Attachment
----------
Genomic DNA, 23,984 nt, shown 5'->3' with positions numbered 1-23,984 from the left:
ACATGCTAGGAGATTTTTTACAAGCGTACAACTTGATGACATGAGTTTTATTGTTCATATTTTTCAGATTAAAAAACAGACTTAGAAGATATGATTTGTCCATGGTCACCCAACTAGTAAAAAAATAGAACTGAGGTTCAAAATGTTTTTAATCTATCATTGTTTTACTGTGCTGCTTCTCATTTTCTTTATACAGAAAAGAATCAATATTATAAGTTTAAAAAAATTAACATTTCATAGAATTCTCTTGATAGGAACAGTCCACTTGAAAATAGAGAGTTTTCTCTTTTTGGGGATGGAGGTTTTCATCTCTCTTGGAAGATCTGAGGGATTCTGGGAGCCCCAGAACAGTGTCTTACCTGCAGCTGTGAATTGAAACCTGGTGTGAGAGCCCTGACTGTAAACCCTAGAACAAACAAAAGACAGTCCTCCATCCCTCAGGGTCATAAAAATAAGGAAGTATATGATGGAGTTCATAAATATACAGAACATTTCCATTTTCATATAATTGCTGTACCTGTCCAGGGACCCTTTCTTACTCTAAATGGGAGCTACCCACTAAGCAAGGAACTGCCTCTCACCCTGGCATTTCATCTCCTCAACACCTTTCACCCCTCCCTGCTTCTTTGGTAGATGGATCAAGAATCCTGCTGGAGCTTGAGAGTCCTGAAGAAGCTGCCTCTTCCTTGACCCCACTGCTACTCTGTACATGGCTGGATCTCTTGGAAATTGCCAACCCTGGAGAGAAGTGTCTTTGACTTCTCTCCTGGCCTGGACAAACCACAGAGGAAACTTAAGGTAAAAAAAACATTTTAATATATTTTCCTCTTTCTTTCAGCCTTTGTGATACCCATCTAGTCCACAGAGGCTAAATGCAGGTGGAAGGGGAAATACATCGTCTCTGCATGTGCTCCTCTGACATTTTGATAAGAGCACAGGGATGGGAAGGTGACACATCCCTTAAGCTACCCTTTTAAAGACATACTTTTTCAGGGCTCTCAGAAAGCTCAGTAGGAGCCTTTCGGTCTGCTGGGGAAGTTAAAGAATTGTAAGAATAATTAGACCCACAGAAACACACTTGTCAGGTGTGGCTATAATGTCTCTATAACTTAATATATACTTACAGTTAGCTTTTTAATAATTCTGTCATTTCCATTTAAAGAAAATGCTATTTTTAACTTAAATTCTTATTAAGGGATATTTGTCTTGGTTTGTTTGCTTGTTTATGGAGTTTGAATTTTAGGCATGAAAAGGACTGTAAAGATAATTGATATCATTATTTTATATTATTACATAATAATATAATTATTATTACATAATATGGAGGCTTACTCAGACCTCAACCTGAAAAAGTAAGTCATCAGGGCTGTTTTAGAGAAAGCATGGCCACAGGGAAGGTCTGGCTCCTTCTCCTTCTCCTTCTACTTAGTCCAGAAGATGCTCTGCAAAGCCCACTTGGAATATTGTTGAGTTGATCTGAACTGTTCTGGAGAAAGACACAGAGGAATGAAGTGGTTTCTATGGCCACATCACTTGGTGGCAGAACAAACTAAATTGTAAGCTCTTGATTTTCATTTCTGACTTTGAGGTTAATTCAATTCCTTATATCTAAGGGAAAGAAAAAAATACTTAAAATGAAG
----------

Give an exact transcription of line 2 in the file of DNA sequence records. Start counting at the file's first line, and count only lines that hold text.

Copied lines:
ACATGCTAGGAGATTTTTTACAAGCGTACAACTTGATGACATGAGTTTTATTGTTCATATTTTTCAGATTAAAAAACAGACTTAGAAGATATGATTTGTCCATGGTCACCCAACTAGTAAAAAAATAGAACTGAGGTTCAAAATGTTTTTAATCTATCATTGTTTTACTGTGCTGCTTCTCATTTTCTTTATACAGAAAAGAATCAATATTATAAGTTTAAAAAAATTAACATTTCATAGAATTCTCTTGATAGGAACAGTCCACTTGAAAATAGAGAGTTTTCTCTTTTTGGGGATGGAGGTTTTCATCTCTCTTGGAAGATCTGAGGGATTCTGGGAGCCCCAGAACAGTGTCTTACCTGCAGCTGTGAATTGAAACCTGGTGTGAGAGCCCTGACTGTAAACCCTAGAACAAACAAAAGACAGTCCTCCATCCCTCAGGGTCATAAAAATAAGGAAGTATATGATGGAGTTCATAAATATACAGAACATTTCCATTTTCATATAATTGCTGTACCTGTCCAGGGACCCTTTCTTACTCTAAATGGGAGCTACCCACTAAGCAAGGAACTGCCTCTCACCCTGGCATTTCATCTCCTCAACACCTTTCACCCCTCCCTGCTTCTTTGGTAGATGGATCAAGAATCCTGCTGGAGCTTGAGAGTCCTGAAGAAGCTGCCTCTTCCTTGACCCCACTGCTACTCTGTACATGGCTGGATCTCTTGGAAATTGCCAACCCTGGAGAGAAGTGTCTTTGACTTCTCTCCTGGCCTGGACAAACCACAGAGGAAACTTAAGGTAAAAAAAACATTTTAATATATTTTCCTCTTTCTTTCAGCCTTTGTGATACCCATCTAGTCCACAGAGGCTAAATGCAGGTGGAAGGGGAAATACATCGTCTCTGCATGTGCTCCTCTGACATTTTGATAAGAGCACAGGGATGGGAAGGTGACACATCCCTTAAGCTACCCTTTTAAAGACATACTTTTTCAGGGCTCTCAGAAAGCTCAGTAGGAGCCTTTCGGTCTGCTGGGGAAGTTAAAGAATTGTAAGAATAATTAGACCCACAGAAACACACTTGTCAGGTGTGGCTATAATGTCTCTATAACTTAATATATACTTACAGTTAGCTTTTTAATAATTCTGTCATTTCCATTTAAAGAAAATGCTATTTTTAACTTAAATTCTTATTAAGGGATATTTGTCTTGGTTTGTTTGCTTGTTTATGGAGTTTGAATTTTAGGCATGAAAAGGACTGTAAAGATAATTGATATCATTATTTTATATTATTACATAATAATATAATTATTATTACATAATATGGAGGCTTACTCAGACCTCAACCTGAAAAAGTAAGTCATCAGGGCTGTTTTAGAGAAAGCATGGCCACAGGGAAGGTCTGGCTCCTTCTCCTTCTCCTTCTACTTAGTCCAGAAGATGCTCTGCAAAGCCCACTTGGAATATTGTTGAGTTGATCTGAACTGTTCTGGAGAAAGACACAGAGGAATGAAGTGGTTTCTATGGCCACATCACTTGGTGGCAGAACAAACTAAATTGTAAGCTCTTGATTTTCATTTCTGACTTTGAGGTTAATTCAATTCCTTATATCTAAGGGAAAGAAAAAAATACTTAAAATGAAG